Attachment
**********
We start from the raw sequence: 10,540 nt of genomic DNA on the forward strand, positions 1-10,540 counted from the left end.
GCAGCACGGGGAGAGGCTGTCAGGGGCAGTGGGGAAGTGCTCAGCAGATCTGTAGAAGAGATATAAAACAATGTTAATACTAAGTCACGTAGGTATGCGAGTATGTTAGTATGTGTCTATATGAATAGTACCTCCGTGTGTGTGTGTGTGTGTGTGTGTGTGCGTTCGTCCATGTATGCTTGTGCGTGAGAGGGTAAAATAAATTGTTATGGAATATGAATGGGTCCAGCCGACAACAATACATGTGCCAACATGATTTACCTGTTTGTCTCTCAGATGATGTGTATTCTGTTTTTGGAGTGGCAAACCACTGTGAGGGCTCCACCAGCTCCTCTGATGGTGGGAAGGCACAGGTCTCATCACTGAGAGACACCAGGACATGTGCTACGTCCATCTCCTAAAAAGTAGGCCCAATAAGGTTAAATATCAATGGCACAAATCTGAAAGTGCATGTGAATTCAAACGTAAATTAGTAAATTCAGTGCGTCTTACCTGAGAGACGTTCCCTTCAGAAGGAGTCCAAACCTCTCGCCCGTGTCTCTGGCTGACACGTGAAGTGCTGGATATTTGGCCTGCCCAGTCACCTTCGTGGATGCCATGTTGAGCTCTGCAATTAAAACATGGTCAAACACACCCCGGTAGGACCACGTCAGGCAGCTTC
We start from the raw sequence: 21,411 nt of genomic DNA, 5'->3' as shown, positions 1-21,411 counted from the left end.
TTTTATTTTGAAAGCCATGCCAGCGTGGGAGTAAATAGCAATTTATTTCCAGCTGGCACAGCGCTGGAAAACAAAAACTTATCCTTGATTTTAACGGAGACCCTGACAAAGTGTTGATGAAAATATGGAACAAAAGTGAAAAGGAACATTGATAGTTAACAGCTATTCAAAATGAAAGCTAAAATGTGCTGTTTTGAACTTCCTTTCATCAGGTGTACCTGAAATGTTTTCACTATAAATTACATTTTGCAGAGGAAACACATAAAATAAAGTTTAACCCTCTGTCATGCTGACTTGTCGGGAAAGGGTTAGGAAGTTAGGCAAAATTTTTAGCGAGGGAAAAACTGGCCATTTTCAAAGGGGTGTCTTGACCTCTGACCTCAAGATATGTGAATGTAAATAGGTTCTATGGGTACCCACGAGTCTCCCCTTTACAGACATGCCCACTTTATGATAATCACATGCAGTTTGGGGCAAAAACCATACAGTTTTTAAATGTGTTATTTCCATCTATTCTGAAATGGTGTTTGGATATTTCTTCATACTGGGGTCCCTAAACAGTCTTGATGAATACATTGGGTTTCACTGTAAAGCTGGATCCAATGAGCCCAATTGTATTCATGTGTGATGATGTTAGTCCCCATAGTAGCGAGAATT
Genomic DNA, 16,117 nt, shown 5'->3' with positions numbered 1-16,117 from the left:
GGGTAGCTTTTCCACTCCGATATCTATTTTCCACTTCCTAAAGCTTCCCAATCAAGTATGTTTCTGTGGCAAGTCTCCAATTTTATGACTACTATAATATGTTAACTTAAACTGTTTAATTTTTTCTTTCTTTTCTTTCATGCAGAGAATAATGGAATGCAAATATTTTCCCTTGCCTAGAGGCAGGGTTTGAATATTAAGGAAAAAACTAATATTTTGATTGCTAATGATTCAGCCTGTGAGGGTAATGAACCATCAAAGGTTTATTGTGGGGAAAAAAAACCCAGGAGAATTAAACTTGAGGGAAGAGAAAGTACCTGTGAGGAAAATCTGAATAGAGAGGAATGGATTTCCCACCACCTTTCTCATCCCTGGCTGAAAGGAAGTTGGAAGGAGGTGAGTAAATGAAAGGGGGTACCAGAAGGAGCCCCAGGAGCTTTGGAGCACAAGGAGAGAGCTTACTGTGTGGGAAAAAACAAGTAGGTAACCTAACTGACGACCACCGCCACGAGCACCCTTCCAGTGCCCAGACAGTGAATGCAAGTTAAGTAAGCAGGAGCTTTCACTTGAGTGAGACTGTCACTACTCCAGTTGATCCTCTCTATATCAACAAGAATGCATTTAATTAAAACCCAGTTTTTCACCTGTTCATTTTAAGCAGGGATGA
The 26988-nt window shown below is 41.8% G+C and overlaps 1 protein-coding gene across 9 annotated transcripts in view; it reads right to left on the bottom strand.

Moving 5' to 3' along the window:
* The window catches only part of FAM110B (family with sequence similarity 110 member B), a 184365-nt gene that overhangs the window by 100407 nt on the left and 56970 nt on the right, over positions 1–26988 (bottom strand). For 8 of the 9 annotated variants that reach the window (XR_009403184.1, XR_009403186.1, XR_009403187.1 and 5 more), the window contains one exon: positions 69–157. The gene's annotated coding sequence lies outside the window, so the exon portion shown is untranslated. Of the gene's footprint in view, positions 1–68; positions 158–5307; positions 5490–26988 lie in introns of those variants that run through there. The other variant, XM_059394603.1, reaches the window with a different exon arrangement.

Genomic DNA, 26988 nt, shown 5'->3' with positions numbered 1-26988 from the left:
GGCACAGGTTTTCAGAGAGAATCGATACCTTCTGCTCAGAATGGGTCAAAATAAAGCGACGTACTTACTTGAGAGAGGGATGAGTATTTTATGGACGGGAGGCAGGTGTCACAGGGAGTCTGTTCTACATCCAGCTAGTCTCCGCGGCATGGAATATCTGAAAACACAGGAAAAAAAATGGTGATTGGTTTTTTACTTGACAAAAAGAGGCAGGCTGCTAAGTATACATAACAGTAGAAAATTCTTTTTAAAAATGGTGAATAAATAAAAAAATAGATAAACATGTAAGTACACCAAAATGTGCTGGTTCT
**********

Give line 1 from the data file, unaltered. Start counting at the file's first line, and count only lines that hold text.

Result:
We start from the raw sequence: 10,540 nt of genomic DNA on the forward strand, positions 1-10,540 counted from the left end.